Consider a simple example like flossing your teeth. You probably believe that flossing your teeth leads to better health—both dentally and beyond. You have a mental model or frame about how flossing does this. You know what to do. (How many times has the hygienist demonstrated this to you?). You prompt yourself to floss when you brush your teeth by leaving the floss out right next to your toothbrush. But the problem with flossing is with the act. It is awkward and kind of unpleasant. When we do it, it does feel good afterwards, so there is some reinforcement here. But if we want to get more people to floss their teeth more regularly (and not just the week before they go to the dentist), we need to tackle the design of the flossing act itself—not better prompting or evidence that it is important.
Flossing is a relatively simple example. Most health challenges need design responses for many, if not all, of the links in this framework. We want people to get into a virtuous loop of healthy behavior that becomes habit. The Bedsider system to prevent unplanned pregnancy used this framework to drive research and design activities. The final design thoughtfully addresses all of the links through a website, a text messaging system, and print materials.
This design framework can be useful for analyzing public health stories – both successful and unsuccessful ones. Consider the success of the reduction in smoking in the US that has been achieved in the last 50 years.
Belief that smoking led to health problems was addressed through the 1964 Surgeon General’s report linking smoking to lung cancer. Warning labeling on cigarette packs also drove belief. Additionally, evidence about the dangers of secondhand smoke was important here. Legislation preventing advertising on television helped attack the prompt link. Advertising messaging can be an effective prompting mechanism to drive people to certain behaviors—either healthy or unhealthy. The act link was addressed in multiple ways, through legislation against smoking as well as creation and promotion of smoking cessation methods and medications. Reinforcement is given to non-smokers through lower life insurance.
This framework can help drive better holistic design consideration of all the elements in the creation of new public health interventions. We can also look at unsuccessful interventions and gain insight into where we went wrong.
Design Research Methods
Design research methods inspire new ways to learn about and engage individuals and communities in their health. These methods are mostly qualitative and are adapted from diverse fields like psychology, anthropology, and journalism.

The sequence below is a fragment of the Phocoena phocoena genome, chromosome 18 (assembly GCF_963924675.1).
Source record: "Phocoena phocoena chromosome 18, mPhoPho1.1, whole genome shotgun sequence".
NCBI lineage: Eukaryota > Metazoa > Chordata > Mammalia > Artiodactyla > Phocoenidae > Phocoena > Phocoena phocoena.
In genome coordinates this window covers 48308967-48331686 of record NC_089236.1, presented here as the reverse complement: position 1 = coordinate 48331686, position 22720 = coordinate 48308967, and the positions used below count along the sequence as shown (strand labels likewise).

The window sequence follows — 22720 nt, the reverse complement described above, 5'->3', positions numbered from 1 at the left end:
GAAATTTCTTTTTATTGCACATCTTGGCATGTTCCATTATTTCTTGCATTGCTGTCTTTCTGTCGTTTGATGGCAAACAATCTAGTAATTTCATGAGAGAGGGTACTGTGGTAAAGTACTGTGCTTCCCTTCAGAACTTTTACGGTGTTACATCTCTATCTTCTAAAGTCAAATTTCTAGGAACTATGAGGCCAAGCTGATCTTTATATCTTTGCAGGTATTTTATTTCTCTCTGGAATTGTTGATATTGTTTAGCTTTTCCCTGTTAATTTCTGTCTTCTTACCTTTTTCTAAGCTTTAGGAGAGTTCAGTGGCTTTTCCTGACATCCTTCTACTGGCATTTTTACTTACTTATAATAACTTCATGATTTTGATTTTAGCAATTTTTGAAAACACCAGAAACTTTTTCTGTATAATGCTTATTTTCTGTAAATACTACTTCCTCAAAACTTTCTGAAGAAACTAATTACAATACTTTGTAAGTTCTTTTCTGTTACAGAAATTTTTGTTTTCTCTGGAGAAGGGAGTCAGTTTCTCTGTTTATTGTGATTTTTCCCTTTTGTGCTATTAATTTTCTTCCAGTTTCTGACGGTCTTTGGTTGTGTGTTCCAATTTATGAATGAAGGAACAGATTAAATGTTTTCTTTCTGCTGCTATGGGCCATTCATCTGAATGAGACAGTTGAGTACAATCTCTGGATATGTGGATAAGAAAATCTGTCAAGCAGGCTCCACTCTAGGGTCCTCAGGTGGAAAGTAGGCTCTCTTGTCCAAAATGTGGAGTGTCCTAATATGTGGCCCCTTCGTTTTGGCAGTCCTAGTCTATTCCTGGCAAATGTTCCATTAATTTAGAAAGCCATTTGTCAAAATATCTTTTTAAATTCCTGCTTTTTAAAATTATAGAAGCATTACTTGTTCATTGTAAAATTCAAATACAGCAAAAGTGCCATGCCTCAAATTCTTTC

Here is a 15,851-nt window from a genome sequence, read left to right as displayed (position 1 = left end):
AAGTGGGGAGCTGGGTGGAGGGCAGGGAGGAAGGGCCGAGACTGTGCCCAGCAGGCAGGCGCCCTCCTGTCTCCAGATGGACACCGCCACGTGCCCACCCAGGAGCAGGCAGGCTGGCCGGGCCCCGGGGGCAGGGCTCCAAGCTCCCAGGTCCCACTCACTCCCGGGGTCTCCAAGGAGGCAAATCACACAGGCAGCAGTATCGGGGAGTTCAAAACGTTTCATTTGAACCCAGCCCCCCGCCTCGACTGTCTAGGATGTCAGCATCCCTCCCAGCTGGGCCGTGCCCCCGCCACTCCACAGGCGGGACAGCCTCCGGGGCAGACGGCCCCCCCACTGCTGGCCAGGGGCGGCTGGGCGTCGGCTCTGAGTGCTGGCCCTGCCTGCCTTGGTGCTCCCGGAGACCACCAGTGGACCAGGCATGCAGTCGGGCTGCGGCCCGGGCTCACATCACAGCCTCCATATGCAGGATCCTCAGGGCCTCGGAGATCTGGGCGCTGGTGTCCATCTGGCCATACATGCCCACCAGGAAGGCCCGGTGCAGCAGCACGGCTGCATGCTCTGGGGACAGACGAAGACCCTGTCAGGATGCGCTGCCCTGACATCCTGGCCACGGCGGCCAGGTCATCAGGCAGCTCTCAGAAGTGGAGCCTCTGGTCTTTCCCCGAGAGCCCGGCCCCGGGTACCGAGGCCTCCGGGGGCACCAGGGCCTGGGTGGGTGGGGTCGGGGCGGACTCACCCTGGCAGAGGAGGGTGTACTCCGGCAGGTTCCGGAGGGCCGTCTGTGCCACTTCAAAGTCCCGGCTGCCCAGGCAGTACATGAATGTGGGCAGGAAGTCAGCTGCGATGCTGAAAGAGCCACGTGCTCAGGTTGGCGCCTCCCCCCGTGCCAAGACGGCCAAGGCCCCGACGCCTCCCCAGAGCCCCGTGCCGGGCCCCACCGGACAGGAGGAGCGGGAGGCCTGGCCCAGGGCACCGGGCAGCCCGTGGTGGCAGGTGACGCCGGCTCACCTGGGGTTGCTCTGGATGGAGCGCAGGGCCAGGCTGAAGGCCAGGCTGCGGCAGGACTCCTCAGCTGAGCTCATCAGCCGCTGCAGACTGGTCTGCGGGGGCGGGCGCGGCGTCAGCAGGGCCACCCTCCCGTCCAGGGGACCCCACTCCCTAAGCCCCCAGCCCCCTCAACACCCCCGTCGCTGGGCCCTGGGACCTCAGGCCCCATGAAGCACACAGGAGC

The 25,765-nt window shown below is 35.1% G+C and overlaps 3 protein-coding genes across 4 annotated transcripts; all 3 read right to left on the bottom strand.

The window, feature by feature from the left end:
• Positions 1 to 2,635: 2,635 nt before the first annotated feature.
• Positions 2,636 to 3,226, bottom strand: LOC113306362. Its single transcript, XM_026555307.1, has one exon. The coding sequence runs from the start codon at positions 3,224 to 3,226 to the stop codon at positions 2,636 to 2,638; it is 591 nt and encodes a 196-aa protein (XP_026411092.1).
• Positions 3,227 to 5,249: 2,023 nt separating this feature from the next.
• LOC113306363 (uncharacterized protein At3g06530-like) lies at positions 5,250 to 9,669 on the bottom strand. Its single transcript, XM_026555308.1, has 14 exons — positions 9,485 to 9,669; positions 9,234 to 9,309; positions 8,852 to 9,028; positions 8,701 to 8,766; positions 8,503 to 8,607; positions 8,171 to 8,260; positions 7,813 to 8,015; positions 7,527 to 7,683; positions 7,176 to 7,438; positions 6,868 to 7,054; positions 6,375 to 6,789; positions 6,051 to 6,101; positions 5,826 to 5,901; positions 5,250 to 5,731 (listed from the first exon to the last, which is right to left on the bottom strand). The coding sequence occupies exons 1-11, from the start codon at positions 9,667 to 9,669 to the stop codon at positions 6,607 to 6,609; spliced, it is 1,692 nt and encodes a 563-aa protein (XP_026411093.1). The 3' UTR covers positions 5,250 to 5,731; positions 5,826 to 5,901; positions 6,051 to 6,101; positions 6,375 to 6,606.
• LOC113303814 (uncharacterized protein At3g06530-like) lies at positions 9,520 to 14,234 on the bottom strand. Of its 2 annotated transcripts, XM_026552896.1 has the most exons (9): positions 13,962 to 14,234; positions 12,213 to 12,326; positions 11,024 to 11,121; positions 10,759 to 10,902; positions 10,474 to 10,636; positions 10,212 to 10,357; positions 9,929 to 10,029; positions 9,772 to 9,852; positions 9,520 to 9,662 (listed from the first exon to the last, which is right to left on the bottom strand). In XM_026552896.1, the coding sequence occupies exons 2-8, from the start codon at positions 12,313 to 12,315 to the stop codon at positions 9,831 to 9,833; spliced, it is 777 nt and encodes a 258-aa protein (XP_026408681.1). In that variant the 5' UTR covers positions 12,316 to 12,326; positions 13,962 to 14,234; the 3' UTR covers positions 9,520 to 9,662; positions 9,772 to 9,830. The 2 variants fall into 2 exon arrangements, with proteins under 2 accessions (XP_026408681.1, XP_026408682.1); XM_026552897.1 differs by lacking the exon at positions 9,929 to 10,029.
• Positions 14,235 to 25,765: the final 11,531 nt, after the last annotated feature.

Some relevant design research methods include:
- Behavioral Archeology: looking for evidence of people’s activities inherent in placement, wear patterns, and organization of places and things
- A Day in the Life: participants catalog the activities and contexts they experience throughout an entire day
- Draw the Experience: participants visualize an experience through drawings and diagrams
- Behavior Sampling: participants record and evaluate their current situation whenever they get a text
These methods can be especially useful when we want to explore and develop a wide range of early design ideas for new interventions. Assessment of the interventions through quantitative research studies should be a later step in the process.
The US Surgeon General’s Office is currently experimenting with design research and innovation methods. Shown here is an example from a community meeting that was recently held in Flint, Michigan. As community members entered the meeting, they were asked to fill out a “MadLibs” sheet. This was a simple way to “break the ice” and get some input from each community member to feed smaller group discussion and education sessions. Many design research methods engage through participation and can complement the Community Based Participatory Design methods used in public health, expanding the public health toolkit.
Partnering to Innovate in Public Health
Public health challenges represent some of the most complex and important issues in any society. There have been many successes, but there is a long way to go. Viewing these challenges through a design lens can lead to new ways of engaging individuals and communities, new insights, and new interventions. Designers are passionate about making change in the world and are eager to partner with public health practitioners to drive innovation.
Amy Schwartz’s current focus is to bring human-centered design thinking to health and wellness problems today. Amy holds a PhD in cognitive psychology from Yale University.
1. Brown, Tim. Design Thinking, Harvard Business Review, June 2008.
2. Snow, John. On the Mode of Communication of Cholera, 2nd Ed, John Churchill, New Burlington Street, London, England, 1855.
3. Norman, Don. The Design of Everyday Tings, 1988.
4. Klein, D.E., Wustrack. G., and Schwartz, A. Medication Adherence: Many Conditions, A Common Problem. Proceedings of the Human Factors and Ergonomics Society Annual Meeting, 2006.